Competitor says HP employees and consultant set up websites and social media accounts to disparage it…and then crossed the line with physical threats.
I’ve read a lot of bizarre domain name disputes, but two recent ones involving an HP employee take it to another level.
Big data company Splunk just won two UDRP domain name disputes against the domain names DontGetSplunked.com and SplunkFail.com. Splunk alleged that these were basically part of a grassroots campaign (along with social media) undertaken by HP employees and an HP consultant.
According to the panel decision, the registrant of one of the domain names is an HP employee. The other domain was registered by an HP consultant to its Enterprise Security Division. That division sells a product called “ArcSight”, which competes with Splunk.
The UDRP decision states that the employee and consultant, along with two other HP employees, starting posting disparaging comments about Splunk on both the websites at these domains and on social media. Most of these messages poked at Splunk’s security, but Splunk argues at least two messages were physically threatening:
“… if I was [sic] in a room with a gun, with two bullets in it, with Osama Bin [sic] Laden, Hitler, and Splunk, I would shoot Splunk … twice.”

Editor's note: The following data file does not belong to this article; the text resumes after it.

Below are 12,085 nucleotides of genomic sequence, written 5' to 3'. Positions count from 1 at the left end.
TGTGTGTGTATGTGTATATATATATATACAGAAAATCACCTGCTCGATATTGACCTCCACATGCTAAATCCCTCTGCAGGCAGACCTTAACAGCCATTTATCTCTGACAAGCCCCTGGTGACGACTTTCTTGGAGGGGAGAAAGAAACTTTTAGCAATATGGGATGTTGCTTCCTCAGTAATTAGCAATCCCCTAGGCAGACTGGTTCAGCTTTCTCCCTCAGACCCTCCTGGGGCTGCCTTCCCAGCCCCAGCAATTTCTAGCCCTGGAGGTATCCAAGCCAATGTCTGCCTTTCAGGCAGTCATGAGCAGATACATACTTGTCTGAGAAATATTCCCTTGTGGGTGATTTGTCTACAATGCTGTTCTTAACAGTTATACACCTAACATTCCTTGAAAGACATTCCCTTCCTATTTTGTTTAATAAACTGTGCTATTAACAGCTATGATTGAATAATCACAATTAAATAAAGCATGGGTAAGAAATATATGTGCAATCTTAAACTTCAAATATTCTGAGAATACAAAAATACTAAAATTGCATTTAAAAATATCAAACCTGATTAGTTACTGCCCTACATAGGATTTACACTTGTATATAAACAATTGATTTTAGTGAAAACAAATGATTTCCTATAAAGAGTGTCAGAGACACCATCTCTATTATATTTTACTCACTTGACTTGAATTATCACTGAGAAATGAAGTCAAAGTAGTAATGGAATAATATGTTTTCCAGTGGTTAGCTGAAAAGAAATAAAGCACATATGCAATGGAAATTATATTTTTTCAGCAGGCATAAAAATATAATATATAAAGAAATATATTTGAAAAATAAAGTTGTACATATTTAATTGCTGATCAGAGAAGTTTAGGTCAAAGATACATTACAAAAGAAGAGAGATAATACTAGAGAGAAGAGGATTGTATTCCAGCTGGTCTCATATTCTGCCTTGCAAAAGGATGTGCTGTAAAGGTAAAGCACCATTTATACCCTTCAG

“Splunk is like a leaky gas line,solution [sic] to fixing the gas leak? How about a bigger gas line? Light a match on #splunkfail #boomgoesdynamite.”
Splunk says it beefed up its physical security as a result of these postings.
The company filed UDRPs to take over the two domain names and also contacted HP’s Chief Ethics and Compliance Officer Ashley Watson regarding the matter.
HP responded to Splunk:
Although HP disputes your characterizations regarding the websites and twitter accounts, and does not believe that the facts stated in your letter give rise to any cognizable claim, much less any damage or harm to Splunk, HP would prefer to resolve the matter amicably rather than devoting resources to a dispute. Consequently, HP is prepared to work with the individual owners of the domains identified by Splunk, and believes it can persuade them, to voluntarily effectuate a transfer of those domains to Splunk in exchange for an appropriate release for the interested parties, including HP. HP’s interest in resolution is not intended as, and should be not viewed as, an admission of wrongdoing by HP or the individual HP employees. HP acted swiftly to request removal of the content by the involved individuals, notwithstanding the fact that HP did not own or control the websites or accounts, and had no responsibility for the content referenced in your letter.
HP also filed UDRP responses on behalf of the two domain owners (an employee and consultant), arguing that they were legitimate gripe sites. The panels in both cases determined that’s not the case since the domains were set up by competitors to disparage a product, thus getting a financial benefit.
The websites at the domains and social media accounts were removed shortly after Splunk contacted HP.
I have a feeling some HP employees are in hot water.